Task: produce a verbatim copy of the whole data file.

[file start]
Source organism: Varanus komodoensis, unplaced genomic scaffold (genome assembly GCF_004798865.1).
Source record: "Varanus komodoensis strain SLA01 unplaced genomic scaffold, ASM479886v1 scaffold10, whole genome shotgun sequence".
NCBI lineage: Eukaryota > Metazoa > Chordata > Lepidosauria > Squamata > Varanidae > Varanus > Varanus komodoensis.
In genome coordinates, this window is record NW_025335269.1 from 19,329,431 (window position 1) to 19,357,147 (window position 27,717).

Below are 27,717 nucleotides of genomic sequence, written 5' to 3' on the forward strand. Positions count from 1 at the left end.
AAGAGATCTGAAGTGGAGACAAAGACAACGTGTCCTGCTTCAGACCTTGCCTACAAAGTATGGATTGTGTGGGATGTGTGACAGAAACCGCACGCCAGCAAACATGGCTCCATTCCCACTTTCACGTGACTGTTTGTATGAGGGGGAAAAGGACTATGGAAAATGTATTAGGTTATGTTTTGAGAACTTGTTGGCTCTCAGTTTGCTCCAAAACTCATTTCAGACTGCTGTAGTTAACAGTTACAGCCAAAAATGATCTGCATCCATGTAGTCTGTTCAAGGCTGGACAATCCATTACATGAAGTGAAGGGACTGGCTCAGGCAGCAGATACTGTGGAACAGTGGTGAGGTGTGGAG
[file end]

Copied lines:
Source organism: Varanus komodoensis, unplaced genomic scaffold (genome assembly GCF_004798865.1).
Source record: "Varanus komodoensis strain SLA01 unplaced genomic scaffold, ASM479886v1 scaffold10, whole genome shotgun sequence".
NCBI lineage: Eukaryota > Metazoa > Chordata > Lepidosauria > Squamata > Varanidae > Varanus > Varanus komodoensis.
In genome coordinates, this window is record NW_025335269.1 from 19,329,431 (window position 1) to 19,357,147 (window position 27,717).

Below are 27,717 nucleotides of genomic sequence, written 5' to 3' on the forward strand. Positions count from 1 at the left end.
AAGAGATCTGAAGTGGAGACAAAGACAACGTGTCCTGCTTCAGACCTTGCCTACAAAGTATGGATTGTGTGGGATGTGTGACAGAAACCGCACGCCAGCAAACATGGCTCCATTCCCACTTTCACGTGACTGTTTGTATGAGGGGGAAAAGGACTATGGAAAATGTATTAGGTTATGTTTTGAGAACTTGTTGGCTCTCAGTTTGCTCCAAAACTCATTTCAGACTGCTGTAGTTAACAGTTACAGCCAAAAATGATCTGCATCCATGTAGTCTGTTCAAGGCTGGACAATCCATTACATGAAGTGAAGGGACTGGCTCAGGCAGCAGATACTGTGGAACAGTGGTGAGGTGTGGAG